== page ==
28. The light emitting diode according to claim 24, wherein said contact layer comprises a material chosen from the group consisting of GaAsP, GaP, GaInP, and GaAs.
29. The light emitting diode according to claim 24, wherein said conductive transparent oxide layer comprises a material chosen from the group consisting of indium tin oxide, indium oxide, tin oxide, zinc oxide, and magnesium oxide.
30. The light emitting diode according to claim 24, wherein said substrate comprises GaAs.
31. The light emitting diode according to claim 24, wherein said first cladding layer comprises AlGaInP.
32. The light emitting diode according to claim 24, wherein said second cladding layer comprises AlGaInP.
33. The light emitting diode according to claim 24, further comprising a distributed Bragg reflector layer of a first conductivity type having a plurality of sublayers formed on said substrate and under said first cladding layer.
34. The light emitting diode according to claim 33, wherein said distributed Bragg reflector layer comprises a material chosen from the group consisting of AlGaInP and AlGaAs.
35. The light emitting diode according to claim 24, wherein ions of said ion implantation are H+ or O+ ions.
36. A light emitting diode comprising:
a substrate formed on a first electrode;
a first cladding layer of a first conductivity type formed on said substrate;
an active layer formed on said first cladding layer;
a second cladding layer of a second conductivity type formed on said active layer;
a window layer of the second conductivity type formed on said second cladding layer, electrical resistivity of said window layer being less than electrical resistivity of said second cladding layer;
a contact layer of the second conductivity type formed on said window layer for providing ohmic contact, portions of said contact layer and said window layer being ion diffused to form a diffused region of the second conductivity type, thereby resulting in a potential barrier between said window layer and the diffused region;
a conductive transparent oxide layer formed on said contact layer, electrical resistivity of said conductive transparent oxide layer being less than electrical resistivity of said window layer and said contact layer; and
a second electrode formed on a portion of said conductive transparent oxide layer, said second electrode being approximately aligned with the diffused region in said contact layer and said window layer.
37. The light emitting diode according to claim 36, wherein said active layer comprises AlGaInP.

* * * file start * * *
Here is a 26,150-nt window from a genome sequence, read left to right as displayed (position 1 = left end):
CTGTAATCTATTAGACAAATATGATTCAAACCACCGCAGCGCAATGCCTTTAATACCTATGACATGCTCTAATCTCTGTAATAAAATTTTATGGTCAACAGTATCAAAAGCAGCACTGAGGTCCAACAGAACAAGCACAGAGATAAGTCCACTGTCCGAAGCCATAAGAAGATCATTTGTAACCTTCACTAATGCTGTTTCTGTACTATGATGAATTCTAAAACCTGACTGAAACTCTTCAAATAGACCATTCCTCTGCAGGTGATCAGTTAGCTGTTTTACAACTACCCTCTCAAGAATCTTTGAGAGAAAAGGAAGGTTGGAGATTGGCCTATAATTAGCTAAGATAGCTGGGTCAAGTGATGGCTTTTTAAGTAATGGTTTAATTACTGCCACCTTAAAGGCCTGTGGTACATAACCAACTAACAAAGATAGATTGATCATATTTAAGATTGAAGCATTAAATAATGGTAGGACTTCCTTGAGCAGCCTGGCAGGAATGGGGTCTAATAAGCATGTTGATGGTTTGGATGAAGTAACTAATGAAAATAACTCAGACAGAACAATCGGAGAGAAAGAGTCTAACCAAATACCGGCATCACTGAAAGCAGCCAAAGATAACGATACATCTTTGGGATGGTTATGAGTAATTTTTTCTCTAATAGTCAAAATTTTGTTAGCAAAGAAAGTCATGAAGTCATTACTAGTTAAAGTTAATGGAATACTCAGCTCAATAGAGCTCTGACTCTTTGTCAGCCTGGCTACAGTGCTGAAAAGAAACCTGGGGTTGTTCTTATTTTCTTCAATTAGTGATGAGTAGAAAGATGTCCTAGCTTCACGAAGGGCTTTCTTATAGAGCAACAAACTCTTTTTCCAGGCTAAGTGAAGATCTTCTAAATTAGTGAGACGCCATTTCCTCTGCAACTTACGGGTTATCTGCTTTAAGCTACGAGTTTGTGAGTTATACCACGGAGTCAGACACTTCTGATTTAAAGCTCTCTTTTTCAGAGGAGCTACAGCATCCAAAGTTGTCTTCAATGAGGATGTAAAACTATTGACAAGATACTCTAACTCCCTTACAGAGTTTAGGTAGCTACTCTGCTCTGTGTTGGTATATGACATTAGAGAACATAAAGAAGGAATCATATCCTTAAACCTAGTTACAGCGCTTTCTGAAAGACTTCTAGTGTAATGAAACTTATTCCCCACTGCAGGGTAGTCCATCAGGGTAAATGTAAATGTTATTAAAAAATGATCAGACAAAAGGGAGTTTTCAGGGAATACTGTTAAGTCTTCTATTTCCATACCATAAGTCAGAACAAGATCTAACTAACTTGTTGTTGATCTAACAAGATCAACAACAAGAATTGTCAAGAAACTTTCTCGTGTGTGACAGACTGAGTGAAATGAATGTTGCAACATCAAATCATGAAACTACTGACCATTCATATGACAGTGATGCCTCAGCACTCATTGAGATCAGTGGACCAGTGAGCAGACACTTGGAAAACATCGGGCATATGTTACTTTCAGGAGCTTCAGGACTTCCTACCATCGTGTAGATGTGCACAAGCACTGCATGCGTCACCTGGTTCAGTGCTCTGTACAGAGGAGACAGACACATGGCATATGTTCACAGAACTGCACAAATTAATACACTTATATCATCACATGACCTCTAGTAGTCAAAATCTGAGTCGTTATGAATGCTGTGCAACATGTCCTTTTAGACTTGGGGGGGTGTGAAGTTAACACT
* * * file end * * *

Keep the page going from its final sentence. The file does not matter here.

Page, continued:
38. The light emitting diode according to claim 37, wherein said active layer comprises an AlGaInP multiple quantum well structure.
39. The light emitting diode according to claim 36, wherein said window layer comprises a material chosen from the group consisting of GaP, GaAsP, GaInP, and AlGaAs.
40. The light emitting diode according to claim 36, wherein said contact layer comprises a material chosen from the group consisting of GaAsP, GaP, GaInP, and GaAs.
41. The light emitting diode according to claim 36, wherein said conductive transparent oxide layer comprises a material chosen from the group consisting of indium tin oxide, indium oxide, tin oxide, zinc oxide, and magnesium oxide.
42. The light emitting diode according to claim 36, wherein said substrate comprises GaAs.
43. The light emitting diode according to claim 36, wherein said first cladding layer comprises AlGaInP.
44. The light emitting diode according to claim 36, wherein said second cladding layer comprises AlGaInP.
45. The light emitting diode according to claim 36, further comprising a distributed Bragg reflector layer of a first conductivity type having a plurality of sublayers formed on said substrate and under said first cladding layer.
46. The light emitting diode according to claim 45, wherein said distributed Bragg reflector layer comprises a material chosen from the group consisting of AlGaInP and AlGaAs.
47. The light emitting diode according to claim 36, wherein ions of said diffusion are Zn ions.
Description
BACKGROUND OF THE INVENTION

1. Field of the Invention

The present invention relates to the structure of a light emitting diode (LED), and more particularly to the structure of a surface emitting LED with a current blocking layer.

2. Description of the Prior Art